Schumann: Scenes from Goethe’s Faust

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5.0 out of 5 star rating 5.0

WORKS: Scenes from Goethe’s Faust
PERFORMER: Iwona Hossa, Christiane Libor (soprano), Anna Luba´nska, Ewa Marciniec (alto), Daniel Kirch (tenor), Jaakko Kortekangas (baritone), Andrew Gangestad (bass); Warsaw Boys’ Choir; Warsaw PO & Chorus/Antoni Wit
CATALOGUE NO: 8.572430-31


Goethe’s Faust has inspired innumerable composers, but none comes closer to his text in spirit and style than Schumann. Unlike others, he baulked at reducing it to an opera, instead selecting scenes he felt captured the essence of this great philosophical drama – glimpses of Faust’s seduction of Gretchen, her tragic fate, his quest for achievement, his death and redemption in Goethe’s transcendent final scene, which is much more appropriately set than in Mahler’s somewhat overblown Eighth Symphony.

It’s one of Schumann’s masterpieces, but its initial acclaim following its premiere in 1862 didn’t last. Its first recording came only in 1972, conducted by Benjamin Britten, and though presently deleted, this remains very special – almost a chamber re-orchestration, with soloists from Britten’s ‘family’.

Their strong characters – Dietrich Fischer-Dieskau’s Faust, John Shirley-Quirk’s Mephistopheles – give it an unusually intimate, intense feel. Several others followed, but only Nikolaus Harnoncourt’s SACD is currently available, a full-scale live performance, well sung and conducted with some fluency, but distinctly slow.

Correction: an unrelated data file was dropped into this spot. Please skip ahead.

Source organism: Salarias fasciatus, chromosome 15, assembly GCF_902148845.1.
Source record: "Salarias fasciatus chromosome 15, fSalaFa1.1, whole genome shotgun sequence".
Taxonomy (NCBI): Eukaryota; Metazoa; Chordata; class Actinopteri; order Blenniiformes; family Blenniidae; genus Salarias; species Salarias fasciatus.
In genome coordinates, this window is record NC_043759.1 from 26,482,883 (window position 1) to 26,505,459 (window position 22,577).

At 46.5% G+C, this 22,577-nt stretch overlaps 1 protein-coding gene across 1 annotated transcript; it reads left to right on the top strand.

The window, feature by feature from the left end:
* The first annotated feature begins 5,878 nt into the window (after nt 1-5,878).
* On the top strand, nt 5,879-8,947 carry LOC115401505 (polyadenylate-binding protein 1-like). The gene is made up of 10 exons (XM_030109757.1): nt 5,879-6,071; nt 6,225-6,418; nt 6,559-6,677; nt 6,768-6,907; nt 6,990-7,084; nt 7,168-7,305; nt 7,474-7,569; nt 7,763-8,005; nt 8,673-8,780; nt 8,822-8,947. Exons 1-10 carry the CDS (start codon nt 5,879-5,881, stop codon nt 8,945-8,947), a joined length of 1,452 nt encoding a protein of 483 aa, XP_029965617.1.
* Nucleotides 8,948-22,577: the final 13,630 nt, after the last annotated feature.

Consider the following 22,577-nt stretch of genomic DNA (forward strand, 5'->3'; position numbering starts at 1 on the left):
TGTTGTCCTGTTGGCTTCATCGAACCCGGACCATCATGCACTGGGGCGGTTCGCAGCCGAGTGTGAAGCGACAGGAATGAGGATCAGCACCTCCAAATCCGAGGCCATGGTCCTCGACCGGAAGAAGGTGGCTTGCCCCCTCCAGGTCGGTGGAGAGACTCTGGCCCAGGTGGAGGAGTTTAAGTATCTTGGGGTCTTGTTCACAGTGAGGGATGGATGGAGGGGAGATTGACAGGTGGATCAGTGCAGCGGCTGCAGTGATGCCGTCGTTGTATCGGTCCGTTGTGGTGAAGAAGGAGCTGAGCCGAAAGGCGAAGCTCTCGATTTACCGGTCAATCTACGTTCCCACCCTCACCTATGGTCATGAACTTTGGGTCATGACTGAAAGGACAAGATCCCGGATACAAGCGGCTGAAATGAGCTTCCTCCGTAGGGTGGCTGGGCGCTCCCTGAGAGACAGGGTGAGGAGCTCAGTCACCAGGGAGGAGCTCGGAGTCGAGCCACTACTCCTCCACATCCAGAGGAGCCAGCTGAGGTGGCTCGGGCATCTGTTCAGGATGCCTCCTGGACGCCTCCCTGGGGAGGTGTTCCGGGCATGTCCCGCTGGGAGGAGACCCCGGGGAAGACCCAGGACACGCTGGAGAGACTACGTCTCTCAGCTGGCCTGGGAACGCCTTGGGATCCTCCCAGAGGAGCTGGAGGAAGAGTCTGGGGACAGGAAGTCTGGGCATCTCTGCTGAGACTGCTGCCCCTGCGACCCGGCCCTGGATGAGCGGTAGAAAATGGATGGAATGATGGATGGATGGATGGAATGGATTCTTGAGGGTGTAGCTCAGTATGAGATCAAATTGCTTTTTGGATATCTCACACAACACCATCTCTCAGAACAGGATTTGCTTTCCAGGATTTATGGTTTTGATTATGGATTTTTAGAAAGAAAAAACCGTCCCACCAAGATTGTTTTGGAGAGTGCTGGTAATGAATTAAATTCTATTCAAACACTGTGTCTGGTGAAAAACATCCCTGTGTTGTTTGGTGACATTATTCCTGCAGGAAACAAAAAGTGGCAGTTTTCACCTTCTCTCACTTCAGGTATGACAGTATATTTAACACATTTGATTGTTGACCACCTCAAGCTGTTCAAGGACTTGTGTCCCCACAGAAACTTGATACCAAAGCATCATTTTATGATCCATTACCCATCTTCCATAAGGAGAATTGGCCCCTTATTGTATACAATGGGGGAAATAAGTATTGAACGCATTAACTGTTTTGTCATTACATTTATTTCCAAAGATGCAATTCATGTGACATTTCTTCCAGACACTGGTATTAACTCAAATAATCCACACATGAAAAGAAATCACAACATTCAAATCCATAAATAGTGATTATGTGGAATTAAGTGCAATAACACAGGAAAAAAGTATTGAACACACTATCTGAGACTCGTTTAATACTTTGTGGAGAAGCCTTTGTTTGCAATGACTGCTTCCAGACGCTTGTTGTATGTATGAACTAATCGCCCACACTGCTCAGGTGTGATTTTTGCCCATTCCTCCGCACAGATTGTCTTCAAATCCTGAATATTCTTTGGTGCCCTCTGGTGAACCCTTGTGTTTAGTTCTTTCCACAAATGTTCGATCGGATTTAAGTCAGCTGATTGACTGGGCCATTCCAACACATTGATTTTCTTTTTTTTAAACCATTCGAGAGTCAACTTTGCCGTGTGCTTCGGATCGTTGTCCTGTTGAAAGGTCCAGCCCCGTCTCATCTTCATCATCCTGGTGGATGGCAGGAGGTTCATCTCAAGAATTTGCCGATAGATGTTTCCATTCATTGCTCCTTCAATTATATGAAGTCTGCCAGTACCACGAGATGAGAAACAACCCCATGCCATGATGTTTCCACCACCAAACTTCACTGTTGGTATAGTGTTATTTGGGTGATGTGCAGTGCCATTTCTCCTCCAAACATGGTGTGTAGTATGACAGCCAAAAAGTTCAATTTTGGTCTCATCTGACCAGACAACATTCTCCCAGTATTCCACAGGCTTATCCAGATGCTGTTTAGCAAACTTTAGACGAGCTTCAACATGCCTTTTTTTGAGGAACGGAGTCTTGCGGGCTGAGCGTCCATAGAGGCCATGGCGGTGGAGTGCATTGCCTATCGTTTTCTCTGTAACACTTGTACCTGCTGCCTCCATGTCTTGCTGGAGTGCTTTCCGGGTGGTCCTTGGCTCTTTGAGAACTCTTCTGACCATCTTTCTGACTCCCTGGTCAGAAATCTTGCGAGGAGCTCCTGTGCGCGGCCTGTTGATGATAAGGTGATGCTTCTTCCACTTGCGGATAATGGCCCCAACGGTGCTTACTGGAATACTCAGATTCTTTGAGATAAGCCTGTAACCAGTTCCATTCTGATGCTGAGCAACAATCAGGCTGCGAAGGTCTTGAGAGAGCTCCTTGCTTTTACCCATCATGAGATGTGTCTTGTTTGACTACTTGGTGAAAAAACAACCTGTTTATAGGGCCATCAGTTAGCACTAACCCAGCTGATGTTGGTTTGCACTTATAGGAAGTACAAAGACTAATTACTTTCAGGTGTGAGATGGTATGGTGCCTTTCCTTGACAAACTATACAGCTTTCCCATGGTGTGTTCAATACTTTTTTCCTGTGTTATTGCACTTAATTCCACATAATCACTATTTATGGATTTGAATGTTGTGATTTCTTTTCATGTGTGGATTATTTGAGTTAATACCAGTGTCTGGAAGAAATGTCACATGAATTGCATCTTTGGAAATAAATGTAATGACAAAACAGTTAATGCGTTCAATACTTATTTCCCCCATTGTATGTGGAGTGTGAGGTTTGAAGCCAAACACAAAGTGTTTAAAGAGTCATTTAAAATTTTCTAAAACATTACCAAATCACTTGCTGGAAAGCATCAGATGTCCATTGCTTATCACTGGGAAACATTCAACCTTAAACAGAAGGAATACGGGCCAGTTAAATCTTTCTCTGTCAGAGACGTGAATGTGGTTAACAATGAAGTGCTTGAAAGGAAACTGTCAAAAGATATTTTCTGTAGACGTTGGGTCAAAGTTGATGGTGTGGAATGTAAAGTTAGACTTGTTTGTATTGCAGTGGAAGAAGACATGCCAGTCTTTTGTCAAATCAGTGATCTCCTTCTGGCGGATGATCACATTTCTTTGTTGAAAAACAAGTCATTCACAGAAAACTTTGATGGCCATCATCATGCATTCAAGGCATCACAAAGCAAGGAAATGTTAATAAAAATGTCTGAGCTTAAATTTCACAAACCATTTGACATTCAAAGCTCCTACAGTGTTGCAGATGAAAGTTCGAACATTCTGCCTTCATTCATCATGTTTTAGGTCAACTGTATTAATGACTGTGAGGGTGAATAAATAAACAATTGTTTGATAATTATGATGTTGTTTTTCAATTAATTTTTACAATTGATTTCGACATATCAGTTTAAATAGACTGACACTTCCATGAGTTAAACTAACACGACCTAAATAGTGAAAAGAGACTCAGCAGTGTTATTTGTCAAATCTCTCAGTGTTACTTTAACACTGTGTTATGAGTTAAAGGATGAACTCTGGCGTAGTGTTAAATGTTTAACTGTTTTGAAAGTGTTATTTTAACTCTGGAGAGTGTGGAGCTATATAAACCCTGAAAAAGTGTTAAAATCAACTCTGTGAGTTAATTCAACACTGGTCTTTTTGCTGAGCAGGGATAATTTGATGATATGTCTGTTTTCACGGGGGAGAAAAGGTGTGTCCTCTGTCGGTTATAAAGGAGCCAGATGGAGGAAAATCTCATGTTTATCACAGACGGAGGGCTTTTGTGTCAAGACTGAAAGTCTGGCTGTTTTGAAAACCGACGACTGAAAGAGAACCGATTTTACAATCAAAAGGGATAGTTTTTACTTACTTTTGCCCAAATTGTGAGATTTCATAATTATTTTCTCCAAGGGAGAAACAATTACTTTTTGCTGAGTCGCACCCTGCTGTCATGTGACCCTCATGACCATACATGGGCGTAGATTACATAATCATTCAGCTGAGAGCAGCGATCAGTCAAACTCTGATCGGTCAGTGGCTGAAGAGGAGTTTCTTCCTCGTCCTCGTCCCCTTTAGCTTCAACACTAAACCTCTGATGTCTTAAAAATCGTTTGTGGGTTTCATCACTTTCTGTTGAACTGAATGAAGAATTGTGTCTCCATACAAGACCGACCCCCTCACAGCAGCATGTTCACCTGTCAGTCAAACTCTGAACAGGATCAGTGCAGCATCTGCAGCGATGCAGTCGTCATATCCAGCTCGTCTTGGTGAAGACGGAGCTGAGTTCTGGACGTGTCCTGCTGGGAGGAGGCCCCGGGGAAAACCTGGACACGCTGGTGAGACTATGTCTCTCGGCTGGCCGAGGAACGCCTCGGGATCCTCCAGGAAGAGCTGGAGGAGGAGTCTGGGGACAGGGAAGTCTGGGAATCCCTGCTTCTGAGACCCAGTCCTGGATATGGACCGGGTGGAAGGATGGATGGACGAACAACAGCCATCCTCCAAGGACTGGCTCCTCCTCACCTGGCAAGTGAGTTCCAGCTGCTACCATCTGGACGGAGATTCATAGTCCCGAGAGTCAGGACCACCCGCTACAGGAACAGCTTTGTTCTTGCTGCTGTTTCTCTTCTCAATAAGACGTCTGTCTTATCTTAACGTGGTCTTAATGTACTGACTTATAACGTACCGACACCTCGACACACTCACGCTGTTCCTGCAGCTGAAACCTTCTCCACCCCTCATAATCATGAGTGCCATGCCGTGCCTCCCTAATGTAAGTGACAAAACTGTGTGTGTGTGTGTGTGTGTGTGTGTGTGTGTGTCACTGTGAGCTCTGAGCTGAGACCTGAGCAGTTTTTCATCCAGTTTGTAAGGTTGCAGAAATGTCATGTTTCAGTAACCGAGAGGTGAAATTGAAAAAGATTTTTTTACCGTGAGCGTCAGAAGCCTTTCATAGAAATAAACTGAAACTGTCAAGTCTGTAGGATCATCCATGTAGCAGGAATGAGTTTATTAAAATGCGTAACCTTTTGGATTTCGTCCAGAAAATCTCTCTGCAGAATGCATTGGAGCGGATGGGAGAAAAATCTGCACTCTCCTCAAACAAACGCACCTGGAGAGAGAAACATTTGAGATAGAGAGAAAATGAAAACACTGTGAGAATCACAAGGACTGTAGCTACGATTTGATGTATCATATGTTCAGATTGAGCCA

Antoni Wit’s new version concedes little or nothing to Harnoncourt except sound – excellent, nevertheless – and improves on his interpretation with less mannered, more natural pacing. The soloists are also fine, especially Jaakko Kortekangas’s Faust, reminiscent of Fischer-Dieskau but silkier, and Andrew Gangestad’s Mephistopheles, though he misses Shirley-Quirk’s sardonic chill.


The Warsaw choruses might be less crisp at times, but correspondingly warmer, and the playing is excellent. And this is miles cheaper. Michael Scott Rohan